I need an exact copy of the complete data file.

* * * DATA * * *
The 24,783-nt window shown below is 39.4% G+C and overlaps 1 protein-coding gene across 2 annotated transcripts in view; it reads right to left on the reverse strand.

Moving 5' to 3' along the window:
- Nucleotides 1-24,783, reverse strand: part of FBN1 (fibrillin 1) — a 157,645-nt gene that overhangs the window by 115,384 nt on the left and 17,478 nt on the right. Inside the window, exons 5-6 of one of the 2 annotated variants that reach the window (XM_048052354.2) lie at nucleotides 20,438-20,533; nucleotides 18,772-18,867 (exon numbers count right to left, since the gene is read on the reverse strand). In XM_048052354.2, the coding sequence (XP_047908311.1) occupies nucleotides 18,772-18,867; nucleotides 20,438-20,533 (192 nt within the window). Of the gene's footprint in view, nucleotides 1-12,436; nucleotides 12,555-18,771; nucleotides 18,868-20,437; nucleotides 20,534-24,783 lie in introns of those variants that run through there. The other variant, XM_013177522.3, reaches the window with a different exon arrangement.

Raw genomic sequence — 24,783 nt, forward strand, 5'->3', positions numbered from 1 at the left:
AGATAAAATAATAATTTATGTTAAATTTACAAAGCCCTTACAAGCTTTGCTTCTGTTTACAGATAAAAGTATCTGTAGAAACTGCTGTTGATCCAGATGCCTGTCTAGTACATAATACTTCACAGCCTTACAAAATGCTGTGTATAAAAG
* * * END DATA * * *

The 24,783-nt window shown below is 39.4% G+C and overlaps 1 protein-coding gene across 2 annotated transcripts in view; it reads right to left on the reverse strand.

Moving 5' to 3' along the window:
- Nucleotides 1-24,783, reverse strand: part of FBN1 (fibrillin 1) — a 157,645-nt gene that overhangs the window by 115,384 nt on the left and 17,478 nt on the right. Inside the window, exons 5-6 of one of the 2 annotated variants that reach the window (XM_048052354.2) lie at nucleotides 20,438-20,533; nucleotides 18,772-18,867 (exon numbers count right to left, since the gene is read on the reverse strand). In XM_048052354.2, the coding sequence (XP_047908311.1) occupies nucleotides 18,772-18,867; nucleotides 20,438-20,533 (192 nt within the window). Of the gene's footprint in view, nucleotides 1-12,436; nucleotides 12,555-18,771; nucleotides 18,868-20,437; nucleotides 20,534-24,783 lie in introns of those variants that run through there. The other variant, XM_013177522.3, reaches the window with a different exon arrangement.

Raw genomic sequence — 24,783 nt, forward strand, 5'->3', positions numbered from 1 at the left:
AGATAAAATAATAATTTATGTTAAATTTACAAAGCCCTTACAAGCTTTGCTTCTGTTTACAGATAAAAGTATCTGTAGAAACTGCTGTTGATCCAGATGCCTGTCTAGTACATAATACTTCACAGCCTTACAAAATGCTGTGTATAAAAG